Unless you are new to the realm of firearms, you’ve probably heard of and likely even fired a 1911 pistol. This .45 caliber pistol was patented by John Browning at the turn of the century as a recoil-operated autoloader mechanism, which has served as the model for pretty much every other centerfire autoloading pistol designed thereafter. If you own a 1911, then you understand just how comfortable this particular pistol is (to hold and to fire), and if not, we urge you to check out our 1911 gun parts online. We offer full-sized frames, jig kits, and end mills fixtures.

At War in the Philippines

Before the 1911 came to be, the sinking of the USS Maine in 1898 sparked the Spanish-American War, during which the United States backed the Cuban struggle for Independence from Spain. The war ended that same year with Spain and the US agreeing on the Treaty of Paris, which saw Spain surrender the Philippines, among other countries, to the United States. The Filipinos, however, were less than thrilled at the prospect of trading one hegemonic power for another, and revolts began in early 1899. By June, the First Philippine Republic had official declared war against the United States. The war itself was ended officially in 1902, but fighting in the Philippines continued until 1913, when the US forces defeated the remaining hostile populace. The Philippines wouldn’t see their independence until after World War II.

Answering Filipino Guerilla Warfare

When the United States forces occupied the Philippines, they did so with bolt-action rifles and .38 caliber revolvers. Unfortunately, the .38 proved to be sorely unsuited to combat against Filipino guerillas wielding kris knives. The .38 simply lacked the stopping power to take down an attacker, resulting in US soldiers being cut down after already landing a shot. The United States Army quickly realized the inadequacies of the .38 caliber round, returning .45 revolvers from the days of the American Indian Wars back to service in order to get the stopping power needed. These guns were woefully dated and often single-shot, which did some but little to improve the combat situation.

Obviously, something needed to happen, so the Army went about replacing the .38 revolver with a semi-automatic .45 caliber pistol. At the time, John Browning was already working on a semi-auto .38 pistol design for Colt and sized the design up to fit a .45 caliber round. After years of design and testing, the Model 1911, designed by Browning and produced by Colt, was officially selected as the official sidearm of the United States Armed Forces, which it served as until replaced in 1986 by the 9mm Beretta M9. Despite no longer being the official sidearm, however, the M1911 is still used in the United States Military, especially Army Special Forces, the Navy, and the Marine Corps.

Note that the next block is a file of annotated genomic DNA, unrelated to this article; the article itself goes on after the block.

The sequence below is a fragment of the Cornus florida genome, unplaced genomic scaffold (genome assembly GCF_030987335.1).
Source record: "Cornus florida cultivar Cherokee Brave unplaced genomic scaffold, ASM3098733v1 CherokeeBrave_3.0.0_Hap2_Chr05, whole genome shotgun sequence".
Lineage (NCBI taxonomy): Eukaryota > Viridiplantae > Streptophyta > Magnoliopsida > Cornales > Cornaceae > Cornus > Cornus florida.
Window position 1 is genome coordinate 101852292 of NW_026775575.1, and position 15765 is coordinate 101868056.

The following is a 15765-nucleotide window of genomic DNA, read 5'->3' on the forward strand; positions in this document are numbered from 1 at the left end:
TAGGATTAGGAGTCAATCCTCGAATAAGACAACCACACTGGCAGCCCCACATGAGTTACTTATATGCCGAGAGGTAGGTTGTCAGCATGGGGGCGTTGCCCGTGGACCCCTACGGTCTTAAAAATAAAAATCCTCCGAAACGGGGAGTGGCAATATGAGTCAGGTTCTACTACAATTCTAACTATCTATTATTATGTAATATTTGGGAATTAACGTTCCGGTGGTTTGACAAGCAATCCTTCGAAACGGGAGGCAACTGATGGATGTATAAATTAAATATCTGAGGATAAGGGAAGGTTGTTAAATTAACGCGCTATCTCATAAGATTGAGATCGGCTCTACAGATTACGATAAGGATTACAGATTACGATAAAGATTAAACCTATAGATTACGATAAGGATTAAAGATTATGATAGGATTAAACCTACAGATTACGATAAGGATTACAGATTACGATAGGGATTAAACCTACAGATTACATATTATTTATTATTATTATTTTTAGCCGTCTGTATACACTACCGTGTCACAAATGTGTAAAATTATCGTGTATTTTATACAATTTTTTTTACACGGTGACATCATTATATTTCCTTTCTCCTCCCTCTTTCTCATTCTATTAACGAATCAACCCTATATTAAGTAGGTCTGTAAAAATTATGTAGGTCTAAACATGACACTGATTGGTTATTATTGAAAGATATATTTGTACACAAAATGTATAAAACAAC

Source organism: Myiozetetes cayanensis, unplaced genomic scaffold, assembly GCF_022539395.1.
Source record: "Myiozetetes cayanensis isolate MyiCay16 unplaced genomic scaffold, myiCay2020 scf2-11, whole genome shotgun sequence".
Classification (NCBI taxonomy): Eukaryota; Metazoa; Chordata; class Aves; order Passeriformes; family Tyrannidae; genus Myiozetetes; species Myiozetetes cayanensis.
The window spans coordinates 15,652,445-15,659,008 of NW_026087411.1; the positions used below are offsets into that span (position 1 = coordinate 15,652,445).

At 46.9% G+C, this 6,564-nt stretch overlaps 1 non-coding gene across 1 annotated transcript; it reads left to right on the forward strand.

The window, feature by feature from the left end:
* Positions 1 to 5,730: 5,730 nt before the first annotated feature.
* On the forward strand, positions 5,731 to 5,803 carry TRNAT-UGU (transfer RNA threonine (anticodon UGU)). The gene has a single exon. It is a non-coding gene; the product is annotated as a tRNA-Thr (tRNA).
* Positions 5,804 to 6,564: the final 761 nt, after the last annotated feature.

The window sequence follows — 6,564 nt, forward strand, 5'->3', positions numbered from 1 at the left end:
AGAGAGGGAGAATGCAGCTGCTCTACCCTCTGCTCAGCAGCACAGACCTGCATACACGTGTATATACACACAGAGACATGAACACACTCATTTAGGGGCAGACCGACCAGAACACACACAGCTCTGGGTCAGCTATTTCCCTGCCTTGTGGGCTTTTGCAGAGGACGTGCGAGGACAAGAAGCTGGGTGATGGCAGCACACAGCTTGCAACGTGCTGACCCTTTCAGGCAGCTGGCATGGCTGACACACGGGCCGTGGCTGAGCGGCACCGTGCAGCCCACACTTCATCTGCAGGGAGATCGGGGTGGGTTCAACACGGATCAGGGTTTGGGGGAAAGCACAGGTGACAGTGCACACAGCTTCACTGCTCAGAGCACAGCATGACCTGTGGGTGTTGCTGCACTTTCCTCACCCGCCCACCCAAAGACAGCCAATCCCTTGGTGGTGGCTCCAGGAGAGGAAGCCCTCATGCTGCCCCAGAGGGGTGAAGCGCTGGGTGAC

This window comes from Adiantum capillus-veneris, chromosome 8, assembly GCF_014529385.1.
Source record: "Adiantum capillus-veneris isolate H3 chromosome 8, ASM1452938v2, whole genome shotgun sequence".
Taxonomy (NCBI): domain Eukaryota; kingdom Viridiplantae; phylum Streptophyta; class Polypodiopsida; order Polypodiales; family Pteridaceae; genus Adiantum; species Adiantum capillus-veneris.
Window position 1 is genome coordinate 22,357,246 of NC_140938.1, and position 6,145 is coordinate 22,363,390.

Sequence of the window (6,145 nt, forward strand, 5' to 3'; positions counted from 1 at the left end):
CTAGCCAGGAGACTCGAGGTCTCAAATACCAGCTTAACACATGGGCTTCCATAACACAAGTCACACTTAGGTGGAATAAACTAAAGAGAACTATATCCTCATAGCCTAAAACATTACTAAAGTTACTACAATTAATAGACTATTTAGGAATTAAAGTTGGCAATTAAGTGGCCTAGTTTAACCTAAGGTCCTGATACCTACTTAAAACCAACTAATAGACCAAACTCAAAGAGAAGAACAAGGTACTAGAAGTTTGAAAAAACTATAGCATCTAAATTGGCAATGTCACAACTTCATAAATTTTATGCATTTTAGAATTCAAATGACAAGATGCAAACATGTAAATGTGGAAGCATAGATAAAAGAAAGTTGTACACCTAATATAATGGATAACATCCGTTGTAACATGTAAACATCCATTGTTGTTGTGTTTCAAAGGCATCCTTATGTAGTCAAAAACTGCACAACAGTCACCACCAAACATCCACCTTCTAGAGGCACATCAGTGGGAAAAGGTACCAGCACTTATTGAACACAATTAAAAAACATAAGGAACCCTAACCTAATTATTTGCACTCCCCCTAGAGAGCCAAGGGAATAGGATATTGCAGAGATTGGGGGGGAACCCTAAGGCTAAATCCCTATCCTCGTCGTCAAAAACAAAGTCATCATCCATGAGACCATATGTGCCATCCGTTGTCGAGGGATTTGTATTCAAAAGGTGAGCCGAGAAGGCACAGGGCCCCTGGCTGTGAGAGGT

The 1911 Performance

The original 1911 model was selected by a committee in, you guessed it, 1911, after going through significant testing, which saw each pistol submitted for evaluation fired 6000 times. After every 100 rounds, the gun would be allowed to cool, and after every 1000 rounds, it would be cleaned and oiled. Browning’s 1911 performed perfectly with no malfunctions, and it continues to boast the same reliability to this day as well as unmatched longevity and versatility.

The popularity of the 1911 only continues to grow as the years go on and more shooters worldwide discover its majesty. If you’re ready to start building your own 1911, shop for your frame right here at Thunder Tactical! Shop now, and use the holiday code VALENTINE for 15 percent off!

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